BERLIN Aug 22 The German economy's surprise
second-quarter contraction was probably due to Russian sanctions
and confidence being eroded by the Ukraine crisis as well as the
comparison with a bumper first quarter, the finance ministry
said on Friday.
Europe's largest economy shrank by 0.2 percent between April
and June after growing 0.7 percent in the first quarter thanks
largely to an unusually mild winter, which boosted construction
activity at the beginning of the year.
"The decline in gross domestic product (GDP) goes beyond the
expected counter-effect to the very strong weather-related
performance in the previous quarter," the finance ministry said
in its monthly report.
"This is likely to have been related to the effect of
sanctions and negative effects on confidence due to the Ukraine
crisis," it said.
After Moscow annexed Crimea in March, Western nations
targeted Russian President Vladimir Putin's closest allies and
businessmen with sanctions and in late July expanded them to
include the energy, banking and defence sectors. Russia has
reacted with restrictions on imports of Western products.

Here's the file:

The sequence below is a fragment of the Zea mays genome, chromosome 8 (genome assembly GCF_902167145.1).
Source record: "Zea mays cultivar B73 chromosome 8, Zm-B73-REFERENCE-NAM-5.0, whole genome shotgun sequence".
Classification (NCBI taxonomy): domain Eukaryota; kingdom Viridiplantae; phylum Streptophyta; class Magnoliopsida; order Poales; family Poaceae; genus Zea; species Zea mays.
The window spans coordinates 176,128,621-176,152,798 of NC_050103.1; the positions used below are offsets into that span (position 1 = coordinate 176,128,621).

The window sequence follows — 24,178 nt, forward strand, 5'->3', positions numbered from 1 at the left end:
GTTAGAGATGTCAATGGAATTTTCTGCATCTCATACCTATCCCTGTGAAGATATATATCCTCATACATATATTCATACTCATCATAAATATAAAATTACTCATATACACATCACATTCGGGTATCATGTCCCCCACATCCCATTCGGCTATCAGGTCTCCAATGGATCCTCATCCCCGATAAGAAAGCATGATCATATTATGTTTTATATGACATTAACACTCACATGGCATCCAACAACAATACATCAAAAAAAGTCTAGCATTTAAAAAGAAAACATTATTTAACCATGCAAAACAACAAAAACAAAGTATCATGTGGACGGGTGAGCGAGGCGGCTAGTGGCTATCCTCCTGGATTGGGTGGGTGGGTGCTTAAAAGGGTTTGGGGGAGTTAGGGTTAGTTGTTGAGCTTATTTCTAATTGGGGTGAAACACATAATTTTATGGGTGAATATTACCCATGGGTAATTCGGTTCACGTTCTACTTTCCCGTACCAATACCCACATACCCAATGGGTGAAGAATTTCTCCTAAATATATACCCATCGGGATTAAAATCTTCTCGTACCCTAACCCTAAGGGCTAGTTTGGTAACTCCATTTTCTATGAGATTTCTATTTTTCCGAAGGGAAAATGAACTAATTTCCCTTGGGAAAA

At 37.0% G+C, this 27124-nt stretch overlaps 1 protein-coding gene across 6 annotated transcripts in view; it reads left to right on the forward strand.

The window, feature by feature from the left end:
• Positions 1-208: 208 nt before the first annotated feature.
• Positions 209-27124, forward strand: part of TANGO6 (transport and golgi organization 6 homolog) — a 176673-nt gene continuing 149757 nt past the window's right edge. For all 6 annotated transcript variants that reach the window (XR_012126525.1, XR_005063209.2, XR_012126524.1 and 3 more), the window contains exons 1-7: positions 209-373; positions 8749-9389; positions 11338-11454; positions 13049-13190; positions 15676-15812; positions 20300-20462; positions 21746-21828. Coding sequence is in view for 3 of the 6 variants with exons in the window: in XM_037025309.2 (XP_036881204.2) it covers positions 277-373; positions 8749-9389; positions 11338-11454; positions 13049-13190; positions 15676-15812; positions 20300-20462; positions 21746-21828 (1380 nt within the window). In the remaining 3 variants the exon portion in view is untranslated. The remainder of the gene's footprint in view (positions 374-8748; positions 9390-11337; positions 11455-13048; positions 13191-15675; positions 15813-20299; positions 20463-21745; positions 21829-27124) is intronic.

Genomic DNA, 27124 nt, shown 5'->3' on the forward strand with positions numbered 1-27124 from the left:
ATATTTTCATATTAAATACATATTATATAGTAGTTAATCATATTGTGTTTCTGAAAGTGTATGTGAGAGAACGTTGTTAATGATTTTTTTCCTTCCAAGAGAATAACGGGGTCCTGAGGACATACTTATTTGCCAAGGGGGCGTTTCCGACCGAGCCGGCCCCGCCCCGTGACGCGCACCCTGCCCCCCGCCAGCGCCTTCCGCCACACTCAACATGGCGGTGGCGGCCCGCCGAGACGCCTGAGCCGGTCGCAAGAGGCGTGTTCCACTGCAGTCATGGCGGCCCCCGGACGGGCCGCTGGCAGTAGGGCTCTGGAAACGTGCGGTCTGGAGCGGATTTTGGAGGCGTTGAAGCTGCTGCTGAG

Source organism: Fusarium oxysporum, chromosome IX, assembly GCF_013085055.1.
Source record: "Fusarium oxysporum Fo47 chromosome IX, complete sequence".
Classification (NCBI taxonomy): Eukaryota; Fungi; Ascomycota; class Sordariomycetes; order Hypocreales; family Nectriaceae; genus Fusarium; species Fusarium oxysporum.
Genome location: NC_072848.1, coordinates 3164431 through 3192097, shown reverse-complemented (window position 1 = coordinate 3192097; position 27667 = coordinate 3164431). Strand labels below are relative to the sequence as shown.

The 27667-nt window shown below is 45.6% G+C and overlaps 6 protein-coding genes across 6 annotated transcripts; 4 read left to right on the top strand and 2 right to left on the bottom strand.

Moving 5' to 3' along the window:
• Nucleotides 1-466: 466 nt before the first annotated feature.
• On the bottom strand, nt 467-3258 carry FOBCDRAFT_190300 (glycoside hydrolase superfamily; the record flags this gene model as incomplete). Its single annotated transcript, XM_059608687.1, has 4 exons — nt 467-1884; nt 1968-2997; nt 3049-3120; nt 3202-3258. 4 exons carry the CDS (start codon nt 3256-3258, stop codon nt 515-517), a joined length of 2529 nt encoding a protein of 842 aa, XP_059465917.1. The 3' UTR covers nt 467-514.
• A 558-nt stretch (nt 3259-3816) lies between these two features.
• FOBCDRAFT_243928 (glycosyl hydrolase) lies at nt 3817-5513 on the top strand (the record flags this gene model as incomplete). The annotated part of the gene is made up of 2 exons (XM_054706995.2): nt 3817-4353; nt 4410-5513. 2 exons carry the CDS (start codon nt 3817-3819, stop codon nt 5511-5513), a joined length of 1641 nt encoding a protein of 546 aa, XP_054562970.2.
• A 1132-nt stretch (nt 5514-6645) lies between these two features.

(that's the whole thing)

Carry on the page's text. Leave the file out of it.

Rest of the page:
The finance ministry said the uncertainty over the Ukraine
crisis was likely to have contributed to the dampening of
industrial activity in the second quarter.
"If the Ukraine crisis does not escalate further and no
further serious stages of sanctions are imposed, it is to be
expected that the current economic slowdown is only temporary,"
the ministry said, noting that if this was the case, investment
was likely to pick up in the remainder of the year.
It said "other geopolitical tensions" and "weaker economic
development in the euro zone" had also contributed to the
contraction, but the general economic trend remained positive.
The statistics office said last week that investment in
construction and foreign trade had weighed on growth in the
Rainer Sontowski, a German state secretary for economics,
said on Wednesday that Berlin was sticking to its forecast that
the German economy would grow by 1.8 percent this year even
after its disappointing second quarter.
Two sources in Germany's ruling left-right coalition said
the government was keeping a close eye on the economy's
development but there no concerns about it as yet.
The finance ministry said exports, which have traditionally
propelled growth in Germany but have struggled this year and
last, were likely to develop modestly in the rest of the year as
the global economy gradually recovers.
Despite the economic slump in the second quarter, tax
revenues rose by 3.3 percent to 45.4 billion euros ($60.3
billion) in July compared with July last year as Germany's high
employment level boosted income and sales tax revenues.
(Reporting by Michelle Martin; Additional reporting by Matthias
Sobolewski; Editing by Louise Ireland)